After being cooped up for two days we were eager to be going. SO it wasn’t quite six o’clock on our third day, but we were already on our skis, already to start the long day. The last clouds dissipated and turned a pinkish glow as the sun made its appearance. Hidden from its warmth by the ridge in front, we steadily climbed up to the col that would give us access to the central plateau. After hypothesizing about the difficulty of the pass, it turned out to be a huge opening that gave out onto an impressive view. Finally standing in the sun, we looked across the valley in front of us. A thin layer of fresh snow hid some of the older discoloured base, giving a white glow to the scene. As this thin layer was to melt over the course of the day, the browner snow was to come through, making zebra-like patterns on the ridges. As the terrain looked irregular we studied our next section of the route before descending. Due to the loss of two days, we had abandoned our first objective, which was to climb Akbaba Tepesi, the highest peak of the range. It is right at the eastern tip, and climbing it would have made us deviate from the straight itinerary we were hoping to take, across the plateau. We hoped this would make up for our delay, and without further ado stored our skins and sped downhill.

 

We went as far as possible before we needed to stop and go back into climbing mode. Starting to climb again, looking for the most efficient path, we had not skinned far before we came across the first tracks. Large, round shaped prints traversed across the slope. They were about 20 cm across and quite deep. A broken cornice showed where the culprit had jumped down from the overlying slope. We had expected to see bear footprints in the valleys, but it was quite a shock to realise that they came all the way up to 3000m. Having just come out of hibernation they would be looking for food, but was there any up here? Apart from us of course! From then on we would keep a good lookout at all times, checking over our shoulder, just in case. Over the course of the next few days we would cross tens of tracks, criss-crossing the mountains. The fact that we didn’t see any actual bears probably indicates that they didn’t want to be seen and were making themselves scarce. Which was good news for us. Leaving the tracks behind we continued to navigate the irregular terrain, up and down the many small ridges and mounds. Most head down into the northern canyons. As we were crossing the plateau from east to west it meant we had to go over each one. We had numbered the principal canyons, starting with number one in the east, increasing towards the west. By midday we had passed the first entrance. The afternoon was spent in the same way, trying to advance as fast as possible. On the downhill we would try and lose as little height as possible, hugging the curvature of the mountain, like the lines on a map. We had been going solid for over nine hours when we decided to find somewhere to camp. Digging into one of the deep snowdrifts we were protected from the wind. A small kitchen was also prepared for melting water. As we started this lengthy task, the sun started to sink behind the horizon. It lit up the peaks to our east, the snow plastered to almost vertical faces. We had almost finished crossing the plateau and were deep in Munzur.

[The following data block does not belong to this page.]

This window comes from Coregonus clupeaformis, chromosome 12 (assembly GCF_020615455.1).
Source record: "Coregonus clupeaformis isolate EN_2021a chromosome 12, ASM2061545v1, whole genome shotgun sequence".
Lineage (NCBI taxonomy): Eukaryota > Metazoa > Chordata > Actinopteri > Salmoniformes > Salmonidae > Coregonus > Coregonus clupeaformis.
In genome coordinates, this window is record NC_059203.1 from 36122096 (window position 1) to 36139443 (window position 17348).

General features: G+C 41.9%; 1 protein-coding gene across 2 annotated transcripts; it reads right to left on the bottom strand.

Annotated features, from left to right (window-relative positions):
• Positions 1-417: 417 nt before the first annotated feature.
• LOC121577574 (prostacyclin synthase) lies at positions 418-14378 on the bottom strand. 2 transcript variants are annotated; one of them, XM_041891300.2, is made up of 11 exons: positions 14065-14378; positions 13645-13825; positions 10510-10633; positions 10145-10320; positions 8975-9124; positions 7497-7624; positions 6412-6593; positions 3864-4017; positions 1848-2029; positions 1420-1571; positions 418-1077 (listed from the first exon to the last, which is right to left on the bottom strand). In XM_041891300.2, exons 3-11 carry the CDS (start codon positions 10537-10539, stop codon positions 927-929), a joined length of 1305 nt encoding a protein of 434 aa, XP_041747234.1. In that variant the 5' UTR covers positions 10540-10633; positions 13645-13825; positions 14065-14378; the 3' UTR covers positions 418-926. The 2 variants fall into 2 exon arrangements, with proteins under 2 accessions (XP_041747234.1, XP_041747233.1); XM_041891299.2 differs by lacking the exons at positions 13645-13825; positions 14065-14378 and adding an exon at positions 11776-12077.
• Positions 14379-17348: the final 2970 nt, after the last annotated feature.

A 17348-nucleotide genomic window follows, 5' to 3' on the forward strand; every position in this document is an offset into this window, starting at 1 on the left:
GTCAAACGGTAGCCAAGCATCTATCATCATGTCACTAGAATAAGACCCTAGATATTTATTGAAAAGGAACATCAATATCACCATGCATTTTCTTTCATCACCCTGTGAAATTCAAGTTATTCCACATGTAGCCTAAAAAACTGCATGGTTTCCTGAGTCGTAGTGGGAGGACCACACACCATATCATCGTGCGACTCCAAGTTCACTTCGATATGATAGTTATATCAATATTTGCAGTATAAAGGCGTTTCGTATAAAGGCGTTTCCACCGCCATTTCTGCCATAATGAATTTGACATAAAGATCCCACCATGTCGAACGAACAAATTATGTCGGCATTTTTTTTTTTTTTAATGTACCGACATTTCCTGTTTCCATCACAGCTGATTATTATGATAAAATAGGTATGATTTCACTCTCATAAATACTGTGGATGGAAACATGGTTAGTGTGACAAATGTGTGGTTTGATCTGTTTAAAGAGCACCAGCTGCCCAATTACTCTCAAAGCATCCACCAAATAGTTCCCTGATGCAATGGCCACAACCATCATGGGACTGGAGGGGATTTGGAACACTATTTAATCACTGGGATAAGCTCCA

Next morning no bears had called, and our next objective was to find a path between the plateau and the head of canyon number three. To do so a small pass looked promising, but we couldn’t be certain it would be accessible. To get there we kept going west, past a small mine, a few pieces of equipment poking out of the snow. This was the only sign of human activity we were to see during the course of our traverse. The small col is just above a lake, still completely snowed over. Although steep it was not technical and we soon had a good view of the other side. Instead of cutting across at constant height, as we had planned, it seemed easier to ski down and then go up the other side. After the previous day’s monotonous profile, it was refreshing to enjoy a long and aesthetic descent on hard snow that had only started to soften up.

After the previous day’s monotonous profile, it was refreshing to enjoy a long and aesthetic descent on hard snow that had only started to soften up.